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September 23, 1992

The Comparative Retention of National Health Service Corps and Other Rural PhysiciansResults of a 9-Year Follow-up Study

Author Affiliations

From the North Carolina Rural Health Research Program of the Cecil G. Sheps Center for Health Services Research (Drs Pathman, Konrad, and Ricketts) and the Department of Family Medicine (Dr Pathman), University of North Carolina at Chapel Hill.

JAMA. 1992;268(12):1552-1558. doi:10.1001/jama.1992.03490120066030

Objective.  —To contrast the retention of physicians serving National Health Service Corps (NHSC) Scholarship Program obligations in rural settings to that of non-NHSC physicians working in the same or similar practices, and to identify promising retention-enhancing strategies.

Design.  —Cohort study.

Participants.  —Four hundred twelve primary care physicians initially identified during an earlier study as working in a national stratified random sample of 178 externally subsidized rural clinics in 1981. Thirty-six percent were serving obligations to the NHSC, nearly all through the NHSC's Scholarship Program. The NHSC and non-NHSC inception cohorts (those first coming to their 1981 [or "index"] practices from May 1979 through December 1981) were created from within the entire group for use in most analyses.

Intervention.  —In 1990, physicians were resurveyed to learn of their backgrounds, experiences in their index practices, and their subsequent career moves.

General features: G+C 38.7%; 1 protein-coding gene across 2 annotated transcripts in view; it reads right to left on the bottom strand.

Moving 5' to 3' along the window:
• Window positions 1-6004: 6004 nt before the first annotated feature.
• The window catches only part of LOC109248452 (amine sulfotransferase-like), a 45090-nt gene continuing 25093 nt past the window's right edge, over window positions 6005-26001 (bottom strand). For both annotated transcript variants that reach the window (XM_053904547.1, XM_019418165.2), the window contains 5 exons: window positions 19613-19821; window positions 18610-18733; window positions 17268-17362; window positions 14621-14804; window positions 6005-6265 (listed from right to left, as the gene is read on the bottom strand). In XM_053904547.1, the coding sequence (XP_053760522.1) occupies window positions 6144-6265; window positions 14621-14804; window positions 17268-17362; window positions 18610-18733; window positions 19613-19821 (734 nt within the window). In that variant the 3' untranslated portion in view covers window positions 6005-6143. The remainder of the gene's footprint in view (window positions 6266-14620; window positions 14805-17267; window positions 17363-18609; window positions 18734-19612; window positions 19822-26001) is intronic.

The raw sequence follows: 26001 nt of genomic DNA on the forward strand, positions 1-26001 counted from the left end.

Results.  —By 1984 and in each year thereafter, fewer NHSC than non-NHSC physicians of the entire respondent cohort remained (1) in their index practices, (2) in their index communities, and (3) in practice in any rural county (P<.001). In the inception cohort, fewer NHSC than non-NHSC physicians were retained within all three settings by the third year after their initial dates of employment (P≤.01). After 8 years of employment, group retention rates for NHSC and non-NHSC inception cohort physicians were 12% vs 39% in the index practice and 29% vs 52% in nonmetropolitan practice. Physicians in both NHSC and non-NHSC groups who left their index practices generally left rural practice altogether.

Conclusions.  —When compared to non-NHSC physicians working in comparable rural settings, the retention of rural NHSC physicians is seen to be poor and only partially explained by fixed physician, practice, or community variables. Long-term retention of NHSC providers is now receiving much needed attention at the federal level.(JAMA. 1992;268:1552-1558)